2018 Official Maine Camping Guide - 70
COPYRIGHT KENNEBEC VALLEY TOURISM
Since George Washington commissioned Portland Head (Cape Elizabeth, 1787),
these protective shoreline beacons have guided sailors to safety and served as beloved points of interest for generations of visitors. From the Cape Neddick Nubble
Light (York, 1879) to West Quoddy (Lubec, 1808) at the easternmost point in the
U.S., Maine is home to 65 historic lighthouses.
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It's no mystery that these colorfully named lighthouses like Burnt Island (Boothbay, 1821), Dice Head (Castine, 1829), Two Lights (Cape Elizabeth, 1828), and The
Cuckholds (Boothbay, 1907), continue to generate lasting interest. Breakwater
strolls: A brisk walk along a rocky breakwater is memorable and often breathtakingly beautiful. Spring Point Ledge (South Portland, 1897), Rockland Harbor Light
(Rockland, 1902) and the tiny Bug Light (South Portland, 1875) are picturesque
and iconic symbols of their place.
COASTAL BEAUTIES: Pemaquid Point (Bristol, 1835) graces the Maine state quarter, presiding over a time-worn spit of granite tumbling towards the Atlantic; bring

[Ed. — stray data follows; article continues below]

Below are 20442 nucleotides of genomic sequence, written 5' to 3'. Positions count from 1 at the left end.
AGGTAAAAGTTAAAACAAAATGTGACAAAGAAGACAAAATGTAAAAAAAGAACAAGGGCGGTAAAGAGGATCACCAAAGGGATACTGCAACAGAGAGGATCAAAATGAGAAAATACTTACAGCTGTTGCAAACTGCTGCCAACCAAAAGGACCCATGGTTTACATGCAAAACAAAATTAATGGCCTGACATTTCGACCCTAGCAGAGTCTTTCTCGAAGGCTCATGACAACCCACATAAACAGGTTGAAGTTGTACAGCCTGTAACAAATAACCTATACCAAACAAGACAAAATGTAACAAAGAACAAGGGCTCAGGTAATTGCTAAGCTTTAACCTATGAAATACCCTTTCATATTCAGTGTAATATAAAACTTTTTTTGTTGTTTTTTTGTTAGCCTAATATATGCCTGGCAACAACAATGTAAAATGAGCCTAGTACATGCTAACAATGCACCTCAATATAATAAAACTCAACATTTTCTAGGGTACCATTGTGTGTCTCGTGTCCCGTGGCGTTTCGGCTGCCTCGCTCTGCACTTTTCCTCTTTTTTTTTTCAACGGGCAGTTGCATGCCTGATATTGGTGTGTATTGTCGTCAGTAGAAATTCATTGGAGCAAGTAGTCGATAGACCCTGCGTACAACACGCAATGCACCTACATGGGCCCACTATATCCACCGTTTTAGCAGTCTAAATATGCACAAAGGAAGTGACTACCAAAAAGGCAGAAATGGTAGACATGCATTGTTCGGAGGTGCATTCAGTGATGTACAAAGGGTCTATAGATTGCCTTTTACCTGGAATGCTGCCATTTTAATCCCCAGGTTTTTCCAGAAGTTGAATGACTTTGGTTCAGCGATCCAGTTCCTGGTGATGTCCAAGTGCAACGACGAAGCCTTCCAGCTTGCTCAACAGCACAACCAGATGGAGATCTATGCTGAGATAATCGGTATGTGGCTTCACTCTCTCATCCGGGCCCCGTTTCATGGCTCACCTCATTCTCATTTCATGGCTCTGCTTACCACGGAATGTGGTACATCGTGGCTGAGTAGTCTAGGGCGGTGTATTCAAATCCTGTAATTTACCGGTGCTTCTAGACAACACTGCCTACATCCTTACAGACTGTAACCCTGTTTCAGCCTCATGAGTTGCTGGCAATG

a picnic and visit the museum and art gallery. If you find yourself Down East, head
to Bass Harbor Head (Tremont on Mount Desert Island, 1858) and marvel at the
ever-changing sea, sky and land.
COURTESY OF CHRISTINE BLOUIN
COURTESY OF MEAGAN POIRIER
TWO IF BY SEA: Monhegan Island (Monhegan Island, 1824) offers more than its
lighthouse. The renowned artists colony offers endless adventure - ferries depart
from Port Clyde, Boothbay or New Harbor. We also recommend the reservationonly tour of Wood Island Light (Biddeford Pool, 1808).
Spot the kindly, but gruff sea captain's ghost at Owl's Head (Owl's Head, 1826)
Visit Inland lighthouse Ladies Delight on Lake Cobbosseecontee (Winthrop, 1908)
Enjoy sleeping over at Goose Rocks (Biddeford, 1890) "Sparkplug Light"
Listen for the haunting player piano at Seguin Island Light (Georgetown, 1795)
Walk the rustic wooden gangplank leading to Marshall Point (Port Clyde, 1832)
OPEN LIGHTHOUSE DAY:
On September's Second Saturday, dozens of our beautifully maintained historic
lighthouses are open to the public in celebration of the legacy of these coastal sentries. For more information on this event, and all of Maine's historic lighthouses,
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